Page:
How to investigate without harming the precious art?
Scientists pitched in to help figure it out.
Cutting-edge analytical techniques helped solve the mystery — and revealed more about the object’s history.
To get answers, conservators had to consent to giving up parts of the irreplaceable 26-inch art in the name of science. An international team of researchers analyzed 11 tiny drilled samples that weighed just a few milligrams apiece. Taken from different sites on the terracotta horse, the samples underwent a battery of different tests.
By analyzing everything from the samples’ chemistry to their molecular makeup, scientists made the most of the tiny piles of powder.
One technique, X-ray powder diffraction, studies how an X-ray behaves when it’s trained on a mineral or other substance that has been ground into powder. Different materials bend the rays in different ways, and the technique can help identify blends of substances or the makeup of even very small samples.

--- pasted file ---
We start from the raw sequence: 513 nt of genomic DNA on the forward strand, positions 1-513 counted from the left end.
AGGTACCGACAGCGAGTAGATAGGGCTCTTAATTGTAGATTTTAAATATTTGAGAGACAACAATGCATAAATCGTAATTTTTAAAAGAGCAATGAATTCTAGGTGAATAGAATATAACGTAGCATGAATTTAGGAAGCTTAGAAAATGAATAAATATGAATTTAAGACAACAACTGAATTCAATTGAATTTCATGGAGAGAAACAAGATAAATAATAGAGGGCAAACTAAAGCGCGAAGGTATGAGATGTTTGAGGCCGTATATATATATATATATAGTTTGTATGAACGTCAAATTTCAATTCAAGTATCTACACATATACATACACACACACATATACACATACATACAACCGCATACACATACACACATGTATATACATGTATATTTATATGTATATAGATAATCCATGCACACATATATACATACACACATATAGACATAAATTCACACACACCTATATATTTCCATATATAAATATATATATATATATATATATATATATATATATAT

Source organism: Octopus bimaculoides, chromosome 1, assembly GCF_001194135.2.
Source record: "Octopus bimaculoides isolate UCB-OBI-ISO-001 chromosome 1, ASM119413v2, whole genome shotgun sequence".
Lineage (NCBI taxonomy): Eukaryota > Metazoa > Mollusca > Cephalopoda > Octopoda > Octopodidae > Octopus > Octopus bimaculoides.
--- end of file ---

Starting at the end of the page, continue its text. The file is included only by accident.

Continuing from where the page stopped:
Other techniques included Raman spectroscopy, which looks at how the light of a laser beam scatters when it hits the sample.
The researchers describe their investigation in the journal Heritage Science.
The tassel wasn’t made from terracotta, the scientists learned — it was plaster tacked on with animal glue. Other tassels on the horse’s saddles revealed evidence of multiple repairs over the generations.
Ultimately, discovering the tassel wasn’t original led the museum to remove it.
The study will help conservators better decide how to keep the horse in good shape. In a news release, Pietro Strobbia, a University of Cincinnati assistant chemistry professor who led the research, says he’ll continue analyzing objects for museums throughout the Midwest.
The restored statue, and other depictions of horses throughout China’s long history, will be on display at the museum beginning Oct. 7.